Kevin McCarthy Speaks Out About President’s Lack of Transparency on National Debt Default

House Speaker Kevin McCarthy (R-CA) announced on Monday that House lawmakers would vote on legislation to raise the debt ceiling for one year and cap spending increases for federal agencies.

The debt ceiling, which prevents the government from spending beyond a predetermined debt limit of $31.4 trillion, was crossed earlier this year. To keep the government funded until early June, Treasury Secretary Janet Yellen was forced to utilize “extraordinary measures,” after which the government would default on its obligations if lawmakers fail to suspend or raise the debt limit. Speaking before the New York Stock Exchange, McCarthy said that House Republicans would submit a bill to lift the debt ceiling for next year in the coming weeks. The measure would reduce spending to fiscal year 2022 levels and restrict annual spending growth to 1% for the next decade.

“These are not draconian limits, they’re the same spending levels we operated under just last October,” McCarthy told Wall Street executives. “But the bloated, overgrown bureaucracy that has expanded under President Biden needs to be pruned, and that’s exactly what we’ll do. If Washington wants to spend more, it will have to come together to find savings elsewhere, just like every household in America does.” McCarthy also criticized President Biden for failing to negotiate spending cuts in recent weeks, stating that the longer the President waits, the greater the risk of the country defaulting on its debts. McCarthy further claimed that “a no-strings-attached debt limit increase cannot pass.”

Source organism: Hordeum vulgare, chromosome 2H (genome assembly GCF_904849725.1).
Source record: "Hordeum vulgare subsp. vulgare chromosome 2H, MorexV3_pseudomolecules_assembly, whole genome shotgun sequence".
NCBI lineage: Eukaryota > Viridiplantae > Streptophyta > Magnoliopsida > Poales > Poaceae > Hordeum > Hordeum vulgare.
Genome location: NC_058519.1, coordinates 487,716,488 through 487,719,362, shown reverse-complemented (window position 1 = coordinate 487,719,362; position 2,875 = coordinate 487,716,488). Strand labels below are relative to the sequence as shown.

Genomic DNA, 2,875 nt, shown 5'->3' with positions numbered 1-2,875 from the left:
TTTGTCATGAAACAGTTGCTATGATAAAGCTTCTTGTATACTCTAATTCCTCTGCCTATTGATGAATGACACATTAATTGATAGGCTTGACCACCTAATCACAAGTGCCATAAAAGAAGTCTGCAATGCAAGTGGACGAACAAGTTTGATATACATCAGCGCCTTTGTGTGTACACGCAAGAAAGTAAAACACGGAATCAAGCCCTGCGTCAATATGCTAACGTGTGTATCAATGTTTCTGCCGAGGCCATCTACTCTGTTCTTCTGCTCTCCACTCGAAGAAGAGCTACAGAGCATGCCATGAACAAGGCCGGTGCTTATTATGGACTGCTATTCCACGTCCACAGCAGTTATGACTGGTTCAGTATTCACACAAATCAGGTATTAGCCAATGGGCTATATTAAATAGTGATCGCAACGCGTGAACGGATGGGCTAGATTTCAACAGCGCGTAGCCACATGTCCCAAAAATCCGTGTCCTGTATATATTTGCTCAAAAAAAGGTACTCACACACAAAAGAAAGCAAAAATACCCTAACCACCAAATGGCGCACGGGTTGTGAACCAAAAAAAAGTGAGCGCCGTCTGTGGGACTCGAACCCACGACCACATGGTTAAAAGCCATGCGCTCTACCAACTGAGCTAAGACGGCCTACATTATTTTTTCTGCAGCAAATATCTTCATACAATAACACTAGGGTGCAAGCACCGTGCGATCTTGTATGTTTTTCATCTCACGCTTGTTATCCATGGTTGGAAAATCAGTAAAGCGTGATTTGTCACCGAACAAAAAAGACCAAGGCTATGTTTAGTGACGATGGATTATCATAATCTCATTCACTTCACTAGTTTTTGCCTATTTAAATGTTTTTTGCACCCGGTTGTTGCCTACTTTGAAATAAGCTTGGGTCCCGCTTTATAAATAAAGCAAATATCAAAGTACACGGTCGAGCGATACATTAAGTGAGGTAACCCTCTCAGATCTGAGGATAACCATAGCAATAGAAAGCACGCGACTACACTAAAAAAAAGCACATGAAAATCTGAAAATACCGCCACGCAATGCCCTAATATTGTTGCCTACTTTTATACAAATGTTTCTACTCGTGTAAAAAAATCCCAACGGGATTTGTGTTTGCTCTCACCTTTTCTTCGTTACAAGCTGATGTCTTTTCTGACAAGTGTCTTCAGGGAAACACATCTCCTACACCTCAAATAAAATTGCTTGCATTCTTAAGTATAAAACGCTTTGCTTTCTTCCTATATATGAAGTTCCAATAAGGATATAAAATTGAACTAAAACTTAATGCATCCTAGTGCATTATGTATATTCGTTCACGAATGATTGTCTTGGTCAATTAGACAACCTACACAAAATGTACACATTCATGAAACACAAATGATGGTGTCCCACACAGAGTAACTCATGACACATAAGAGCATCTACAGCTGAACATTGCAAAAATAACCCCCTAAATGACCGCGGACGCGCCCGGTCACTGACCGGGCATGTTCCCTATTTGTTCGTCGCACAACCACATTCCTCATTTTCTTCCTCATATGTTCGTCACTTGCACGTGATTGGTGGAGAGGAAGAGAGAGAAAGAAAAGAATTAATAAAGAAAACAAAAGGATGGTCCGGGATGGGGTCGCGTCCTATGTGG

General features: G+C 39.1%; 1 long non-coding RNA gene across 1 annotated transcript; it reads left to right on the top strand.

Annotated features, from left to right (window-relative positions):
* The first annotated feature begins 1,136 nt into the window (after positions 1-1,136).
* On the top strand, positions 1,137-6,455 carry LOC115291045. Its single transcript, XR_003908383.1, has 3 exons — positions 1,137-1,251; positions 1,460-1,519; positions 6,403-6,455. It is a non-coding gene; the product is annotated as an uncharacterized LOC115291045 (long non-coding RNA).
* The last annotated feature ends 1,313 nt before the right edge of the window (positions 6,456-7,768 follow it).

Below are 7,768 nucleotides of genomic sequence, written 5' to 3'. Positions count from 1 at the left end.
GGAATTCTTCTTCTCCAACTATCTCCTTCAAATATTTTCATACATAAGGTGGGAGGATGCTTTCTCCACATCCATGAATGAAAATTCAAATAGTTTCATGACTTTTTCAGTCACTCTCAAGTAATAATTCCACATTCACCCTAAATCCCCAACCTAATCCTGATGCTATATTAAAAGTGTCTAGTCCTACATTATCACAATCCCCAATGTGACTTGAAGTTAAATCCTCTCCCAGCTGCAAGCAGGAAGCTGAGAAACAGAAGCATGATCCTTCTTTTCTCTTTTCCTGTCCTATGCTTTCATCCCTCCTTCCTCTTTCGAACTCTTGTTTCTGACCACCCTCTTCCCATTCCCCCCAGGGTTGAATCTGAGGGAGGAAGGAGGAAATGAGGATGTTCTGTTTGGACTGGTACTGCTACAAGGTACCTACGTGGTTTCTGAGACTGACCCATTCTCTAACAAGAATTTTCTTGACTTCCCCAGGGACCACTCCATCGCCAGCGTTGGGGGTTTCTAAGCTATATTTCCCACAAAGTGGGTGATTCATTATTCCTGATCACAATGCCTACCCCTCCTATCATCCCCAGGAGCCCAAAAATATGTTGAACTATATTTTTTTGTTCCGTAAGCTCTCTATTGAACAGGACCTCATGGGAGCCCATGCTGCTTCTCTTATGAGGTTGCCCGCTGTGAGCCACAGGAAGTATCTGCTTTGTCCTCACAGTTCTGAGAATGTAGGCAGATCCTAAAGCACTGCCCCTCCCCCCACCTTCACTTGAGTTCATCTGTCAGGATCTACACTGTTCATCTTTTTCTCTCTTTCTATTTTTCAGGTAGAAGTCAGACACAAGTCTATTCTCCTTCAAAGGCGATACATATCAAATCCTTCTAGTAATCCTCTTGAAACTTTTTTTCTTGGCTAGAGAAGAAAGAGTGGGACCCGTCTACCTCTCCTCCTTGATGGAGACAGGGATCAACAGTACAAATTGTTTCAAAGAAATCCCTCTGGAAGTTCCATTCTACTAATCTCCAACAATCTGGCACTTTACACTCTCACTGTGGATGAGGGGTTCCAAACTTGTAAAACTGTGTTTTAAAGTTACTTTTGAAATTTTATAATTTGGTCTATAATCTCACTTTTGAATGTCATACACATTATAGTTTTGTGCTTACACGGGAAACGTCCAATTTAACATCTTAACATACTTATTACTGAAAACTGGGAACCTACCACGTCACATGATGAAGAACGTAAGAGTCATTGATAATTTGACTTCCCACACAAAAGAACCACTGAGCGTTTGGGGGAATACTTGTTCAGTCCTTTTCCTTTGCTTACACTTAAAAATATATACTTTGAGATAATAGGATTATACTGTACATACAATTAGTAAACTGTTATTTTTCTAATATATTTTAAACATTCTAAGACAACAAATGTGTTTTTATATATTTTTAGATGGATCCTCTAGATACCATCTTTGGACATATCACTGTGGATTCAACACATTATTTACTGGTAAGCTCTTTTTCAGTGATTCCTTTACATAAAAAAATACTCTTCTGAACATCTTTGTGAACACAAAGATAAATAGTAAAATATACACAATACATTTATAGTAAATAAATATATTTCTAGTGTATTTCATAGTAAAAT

Federal spending plans offered by McCarthy align with the framework set forth by members of the conservative Republican faction known as the House Freedom Caucus. These lawmakers conditioned their support for a debt ceiling vote on adherence to their specific framework. They previously enforced several concessions from McCarthy, such as passing budgets that prohibited the debt limit from increasing and only voting on single-subject bills before they cast affirmative votes as he sought control of the gavel.